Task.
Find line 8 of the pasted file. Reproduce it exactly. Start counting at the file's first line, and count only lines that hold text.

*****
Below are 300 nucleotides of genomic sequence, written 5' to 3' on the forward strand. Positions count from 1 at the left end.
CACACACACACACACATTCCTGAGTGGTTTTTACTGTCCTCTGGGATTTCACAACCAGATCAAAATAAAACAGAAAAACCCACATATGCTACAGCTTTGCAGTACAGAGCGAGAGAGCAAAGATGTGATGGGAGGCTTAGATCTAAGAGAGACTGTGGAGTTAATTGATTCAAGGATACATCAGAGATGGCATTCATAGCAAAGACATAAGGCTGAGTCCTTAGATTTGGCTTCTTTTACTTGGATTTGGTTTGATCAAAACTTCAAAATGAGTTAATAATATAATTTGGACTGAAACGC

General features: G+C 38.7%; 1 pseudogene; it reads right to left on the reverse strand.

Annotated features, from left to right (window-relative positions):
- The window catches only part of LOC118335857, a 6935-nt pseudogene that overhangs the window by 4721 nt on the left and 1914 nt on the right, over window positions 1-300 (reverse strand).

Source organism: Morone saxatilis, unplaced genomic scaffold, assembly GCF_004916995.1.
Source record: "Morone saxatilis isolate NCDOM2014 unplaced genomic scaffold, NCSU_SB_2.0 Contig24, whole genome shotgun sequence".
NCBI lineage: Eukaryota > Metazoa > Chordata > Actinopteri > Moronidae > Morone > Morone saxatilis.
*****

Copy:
NCBI lineage: Eukaryota > Metazoa > Chordata > Actinopteri > Moronidae > Morone > Morone saxatilis.